L-Carnitine improves the health of patients with autism spectrum disorders

June 02, 2011

Patients with autism have a faulty ability to create energy. This is because the tiny power-plants found in quantity in each cell of the body do not function properly. These power-plants are called mitochondria. In the mitochondria fuel from food is converted into energy and is responsible for over ninety-percent of the body’s energy needs. L-Carnitine is a vitamin like substance that works in the mitochondria making it easier to create energy.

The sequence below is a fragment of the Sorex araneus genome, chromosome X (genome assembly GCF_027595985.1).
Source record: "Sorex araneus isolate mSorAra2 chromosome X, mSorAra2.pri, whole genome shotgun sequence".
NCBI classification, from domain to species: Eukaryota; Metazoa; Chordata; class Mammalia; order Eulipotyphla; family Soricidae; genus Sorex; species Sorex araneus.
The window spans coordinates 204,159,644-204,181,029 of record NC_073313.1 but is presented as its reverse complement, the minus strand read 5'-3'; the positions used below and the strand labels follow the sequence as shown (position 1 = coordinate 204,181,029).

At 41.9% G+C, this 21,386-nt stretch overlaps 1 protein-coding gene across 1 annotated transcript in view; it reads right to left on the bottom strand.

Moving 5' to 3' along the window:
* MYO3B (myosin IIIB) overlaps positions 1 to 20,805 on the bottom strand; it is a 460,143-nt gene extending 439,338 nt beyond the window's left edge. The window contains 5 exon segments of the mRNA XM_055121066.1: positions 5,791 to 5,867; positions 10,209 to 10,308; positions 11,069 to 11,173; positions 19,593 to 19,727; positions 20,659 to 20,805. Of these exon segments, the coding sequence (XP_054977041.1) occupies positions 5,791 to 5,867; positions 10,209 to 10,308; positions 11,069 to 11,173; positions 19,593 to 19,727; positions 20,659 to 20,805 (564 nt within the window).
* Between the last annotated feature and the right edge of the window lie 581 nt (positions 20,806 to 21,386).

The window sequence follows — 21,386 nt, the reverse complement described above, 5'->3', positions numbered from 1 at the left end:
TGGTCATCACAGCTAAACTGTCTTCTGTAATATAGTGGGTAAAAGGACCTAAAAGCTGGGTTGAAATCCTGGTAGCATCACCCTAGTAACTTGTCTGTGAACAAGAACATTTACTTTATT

Researchers from the Institute of Chronic Illnesses in Silver Spring Maryland enrolled thirty patients diagnosed with an autism spectrum disorder into their study. Nineteen of these patients received 50 mg per kg of body weight per day of L-Carnitine for three-months and the other eleven were given inactive placebo.

Different scales were used to assess any benefit from L-Carnitine supplementation. The following scales significantly improved on L-Carnitine; CARS (Childhood Autism Rating Scale), CGI (Modified Clinical Global Impression), and ATEC (Autism Treatment Evaluation Checklist).

Significant correlations between increases in serum L-Carnitine levels were observed for improved hand muscle strength, cognitive scores and L-Carnitine was generally well tolerated with greater than an 85% compliance rate. The study is published in the June 2011 issue of the journal Medical Science Monitoring